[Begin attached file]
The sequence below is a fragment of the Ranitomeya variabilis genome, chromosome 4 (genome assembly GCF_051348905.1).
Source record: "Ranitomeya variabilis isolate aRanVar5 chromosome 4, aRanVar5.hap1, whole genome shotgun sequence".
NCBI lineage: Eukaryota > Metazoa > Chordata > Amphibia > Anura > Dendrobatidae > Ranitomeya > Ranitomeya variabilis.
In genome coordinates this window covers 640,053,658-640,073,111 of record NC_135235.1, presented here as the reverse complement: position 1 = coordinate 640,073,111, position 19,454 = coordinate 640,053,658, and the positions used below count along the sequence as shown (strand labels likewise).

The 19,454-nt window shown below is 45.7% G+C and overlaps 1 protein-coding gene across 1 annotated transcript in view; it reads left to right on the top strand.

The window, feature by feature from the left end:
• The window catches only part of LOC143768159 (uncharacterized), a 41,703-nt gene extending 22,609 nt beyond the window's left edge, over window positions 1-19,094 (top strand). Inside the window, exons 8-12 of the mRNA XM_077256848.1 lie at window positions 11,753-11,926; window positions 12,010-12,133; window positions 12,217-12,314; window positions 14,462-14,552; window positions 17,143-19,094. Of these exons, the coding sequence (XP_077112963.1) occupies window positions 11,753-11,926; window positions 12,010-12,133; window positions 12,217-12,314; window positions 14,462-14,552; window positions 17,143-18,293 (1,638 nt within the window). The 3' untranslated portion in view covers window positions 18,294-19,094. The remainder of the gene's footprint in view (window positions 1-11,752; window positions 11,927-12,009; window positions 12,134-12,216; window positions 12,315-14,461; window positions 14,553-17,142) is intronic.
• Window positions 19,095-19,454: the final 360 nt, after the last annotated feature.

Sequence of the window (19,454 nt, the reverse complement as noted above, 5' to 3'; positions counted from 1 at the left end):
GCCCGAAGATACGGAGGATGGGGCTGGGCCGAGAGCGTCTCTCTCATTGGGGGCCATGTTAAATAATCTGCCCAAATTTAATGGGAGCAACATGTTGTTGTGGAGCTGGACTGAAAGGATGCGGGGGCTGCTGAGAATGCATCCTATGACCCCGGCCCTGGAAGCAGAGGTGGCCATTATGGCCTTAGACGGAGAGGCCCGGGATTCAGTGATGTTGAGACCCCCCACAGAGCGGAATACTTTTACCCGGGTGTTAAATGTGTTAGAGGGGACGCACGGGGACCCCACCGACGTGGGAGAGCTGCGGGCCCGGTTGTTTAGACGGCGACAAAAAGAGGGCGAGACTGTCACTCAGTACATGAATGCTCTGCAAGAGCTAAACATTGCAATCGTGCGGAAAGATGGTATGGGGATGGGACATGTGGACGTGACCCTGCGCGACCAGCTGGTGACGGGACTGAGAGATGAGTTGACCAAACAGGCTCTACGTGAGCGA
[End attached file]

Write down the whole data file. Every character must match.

The sequence below is a fragment of the Ranitomeya variabilis genome, chromosome 4 (genome assembly GCF_051348905.1).
Source record: "Ranitomeya variabilis isolate aRanVar5 chromosome 4, aRanVar5.hap1, whole genome shotgun sequence".
NCBI lineage: Eukaryota > Metazoa > Chordata > Amphibia > Anura > Dendrobatidae > Ranitomeya > Ranitomeya variabilis.
In genome coordinates this window covers 640,053,658-640,073,111 of record NC_135235.1, presented here as the reverse complement: position 1 = coordinate 640,073,111, position 19,454 = coordinate 640,053,658, and the positions used below count along the sequence as shown (strand labels likewise).

The 19,454-nt window shown below is 45.7% G+C and overlaps 1 protein-coding gene across 1 annotated transcript in view; it reads left to right on the top strand.

The window, feature by feature from the left end:
• The window catches only part of LOC143768159 (uncharacterized), a 41,703-nt gene extending 22,609 nt beyond the window's left edge, over window positions 1-19,094 (top strand). Inside the window, exons 8-12 of the mRNA XM_077256848.1 lie at window positions 11,753-11,926; window positions 12,010-12,133; window positions 12,217-12,314; window positions 14,462-14,552; window positions 17,143-19,094. Of these exons, the coding sequence (XP_077112963.1) occupies window positions 11,753-11,926; window positions 12,010-12,133; window positions 12,217-12,314; window positions 14,462-14,552; window positions 17,143-18,293 (1,638 nt within the window). The 3' untranslated portion in view covers window positions 18,294-19,094. The remainder of the gene's footprint in view (window positions 1-11,752; window positions 11,927-12,009; window positions 12,134-12,216; window positions 12,315-14,461; window positions 14,553-17,142) is intronic.
• Window positions 19,095-19,454: the final 360 nt, after the last annotated feature.

Sequence of the window (19,454 nt, the reverse complement as noted above, 5' to 3'; positions counted from 1 at the left end):
GCCCGAAGATACGGAGGATGGGGCTGGGCCGAGAGCGTCTCTCTCATTGGGGGCCATGTTAAATAATCTGCCCAAATTTAATGGGAGCAACATGTTGTTGTGGAGCTGGACTGAAAGGATGCGGGGGCTGCTGAGAATGCATCCTATGACCCCGGCCCTGGAAGCAGAGGTGGCCATTATGGCCTTAGACGGAGAGGCCCGGGATTCAGTGATGTTGAGACCCCCCACAGAGCGGAATACTTTTACCCGGGTGTTAAATGTGTTAGAGGGGACGCACGGGGACCCCACCGACGTGGGAGAGCTGCGGGCCCGGTTGTTTAGACGGCGACAAAAAGAGGGCGAGACTGTCACTCAGTACATGAATGCTCTGCAAGAGCTAAACATTGCAATCGTGCGGAAAGATGGTATGGGGATGGGACATGTGGACGTGACCCTGCGCGACCAGCTGGTGACGGGACTGAGAGATGAGTTGACCAAACAGGCTCTACGTGAGCGA